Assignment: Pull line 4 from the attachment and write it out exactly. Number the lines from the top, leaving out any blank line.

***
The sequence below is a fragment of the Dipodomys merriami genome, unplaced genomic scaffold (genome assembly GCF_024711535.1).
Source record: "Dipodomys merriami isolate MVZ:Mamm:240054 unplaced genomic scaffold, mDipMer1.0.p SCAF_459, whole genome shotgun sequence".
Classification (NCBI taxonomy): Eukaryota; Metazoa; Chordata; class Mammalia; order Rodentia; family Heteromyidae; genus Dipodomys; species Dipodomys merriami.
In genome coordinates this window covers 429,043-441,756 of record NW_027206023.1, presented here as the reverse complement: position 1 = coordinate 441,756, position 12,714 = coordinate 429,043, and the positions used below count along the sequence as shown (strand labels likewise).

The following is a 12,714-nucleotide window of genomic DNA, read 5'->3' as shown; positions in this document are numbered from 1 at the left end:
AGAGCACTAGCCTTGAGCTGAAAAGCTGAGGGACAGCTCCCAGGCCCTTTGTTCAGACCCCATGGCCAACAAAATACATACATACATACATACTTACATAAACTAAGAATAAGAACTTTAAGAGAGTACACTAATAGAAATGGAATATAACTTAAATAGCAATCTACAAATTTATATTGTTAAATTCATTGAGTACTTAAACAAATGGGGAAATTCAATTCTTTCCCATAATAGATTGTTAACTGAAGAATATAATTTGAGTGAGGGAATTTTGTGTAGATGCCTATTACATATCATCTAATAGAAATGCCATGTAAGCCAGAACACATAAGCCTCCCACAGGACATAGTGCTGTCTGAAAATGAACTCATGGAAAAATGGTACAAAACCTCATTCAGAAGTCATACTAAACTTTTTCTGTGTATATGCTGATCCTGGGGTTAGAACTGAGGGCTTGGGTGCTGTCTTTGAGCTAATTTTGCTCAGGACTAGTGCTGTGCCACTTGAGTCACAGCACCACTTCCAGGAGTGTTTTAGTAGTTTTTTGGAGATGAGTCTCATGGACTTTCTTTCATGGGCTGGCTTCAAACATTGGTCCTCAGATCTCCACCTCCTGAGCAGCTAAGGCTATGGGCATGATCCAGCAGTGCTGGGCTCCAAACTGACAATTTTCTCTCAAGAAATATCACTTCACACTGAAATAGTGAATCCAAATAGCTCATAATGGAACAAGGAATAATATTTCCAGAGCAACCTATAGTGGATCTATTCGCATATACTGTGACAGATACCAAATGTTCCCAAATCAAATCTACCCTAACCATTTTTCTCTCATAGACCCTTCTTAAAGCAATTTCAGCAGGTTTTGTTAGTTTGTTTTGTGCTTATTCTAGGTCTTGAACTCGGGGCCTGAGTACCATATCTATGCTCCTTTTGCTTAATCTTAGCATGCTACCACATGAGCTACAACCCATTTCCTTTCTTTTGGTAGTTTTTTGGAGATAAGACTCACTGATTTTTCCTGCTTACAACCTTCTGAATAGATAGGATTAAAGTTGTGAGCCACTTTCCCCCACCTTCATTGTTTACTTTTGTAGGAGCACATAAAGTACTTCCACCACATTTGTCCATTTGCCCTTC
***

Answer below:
In genome coordinates this window covers 429,043-441,756 of record NW_027206023.1, presented here as the reverse complement: position 1 = coordinate 441,756, position 12,714 = coordinate 429,043, and the positions used below count along the sequence as shown (strand labels likewise).